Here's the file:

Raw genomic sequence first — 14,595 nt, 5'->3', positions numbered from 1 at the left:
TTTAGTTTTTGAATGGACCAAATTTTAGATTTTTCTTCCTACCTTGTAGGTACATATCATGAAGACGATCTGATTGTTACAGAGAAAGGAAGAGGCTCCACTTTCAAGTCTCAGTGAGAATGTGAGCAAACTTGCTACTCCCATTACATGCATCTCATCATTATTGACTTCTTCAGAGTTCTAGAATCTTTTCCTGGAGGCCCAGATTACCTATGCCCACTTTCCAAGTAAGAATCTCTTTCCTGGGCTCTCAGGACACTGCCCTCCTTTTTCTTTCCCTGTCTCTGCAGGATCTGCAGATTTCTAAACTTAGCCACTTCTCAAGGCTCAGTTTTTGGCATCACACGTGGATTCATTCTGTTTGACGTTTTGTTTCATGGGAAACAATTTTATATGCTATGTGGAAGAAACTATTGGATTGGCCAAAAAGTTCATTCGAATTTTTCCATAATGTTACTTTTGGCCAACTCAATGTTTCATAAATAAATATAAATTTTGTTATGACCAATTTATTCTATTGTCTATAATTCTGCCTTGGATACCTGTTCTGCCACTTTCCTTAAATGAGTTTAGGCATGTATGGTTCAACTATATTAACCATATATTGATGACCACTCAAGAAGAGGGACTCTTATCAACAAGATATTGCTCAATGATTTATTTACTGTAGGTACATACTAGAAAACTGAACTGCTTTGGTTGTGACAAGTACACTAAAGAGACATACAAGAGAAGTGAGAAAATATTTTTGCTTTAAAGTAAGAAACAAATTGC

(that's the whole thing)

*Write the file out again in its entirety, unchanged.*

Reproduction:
Raw genomic sequence first — 14,595 nt, 5'->3', positions numbered from 1 at the left:
TTTAGTTTTTGAATGGACCAAATTTTAGATTTTTCTTCCTACCTTGTAGGTACATATCATGAAGACGATCTGATTGTTACAGAGAAAGGAAGAGGCTCCACTTTCAAGTCTCAGTGAGAATGTGAGCAAACTTGCTACTCCCATTACATGCATCTCATCATTATTGACTTCTTCAGAGTTCTAGAATCTTTTCCTGGAGGCCCAGATTACCTATGCCCACTTTCCAAGTAAGAATCTCTTTCCTGGGCTCTCAGGACACTGCCCTCCTTTTTCTTTCCCTGTCTCTGCAGGATCTGCAGATTTCTAAACTTAGCCACTTCTCAAGGCTCAGTTTTTGGCATCACACGTGGATTCATTCTGTTTGACGTTTTGTTTCATGGGAAACAATTTTATATGCTATGTGGAAGAAACTATTGGATTGGCCAAAAAGTTCATTCGAATTTTTCCATAATGTTACTTTTGGCCAACTCAATGTTTCATAAATAAATATAAATTTTGTTATGACCAATTTATTCTATTGTCTATAATTCTGCCTTGGATACCTGTTCTGCCACTTTCCTTAAATGAGTTTAGGCATGTATGGTTCAACTATATTAACCATATATTGATGACCACTCAAGAAGAGGGACTCTTATCAACAAGATATTGCTCAATGATTTATTTACTGTAGGTACATACTAGAAAACTGAACTGCTTTGGTTGTGACAAGTACACTAAAGAGACATACAAGAGAAGTGAGAAAATATTTTTGCTTTAAAGTAAGAAACAAATTGC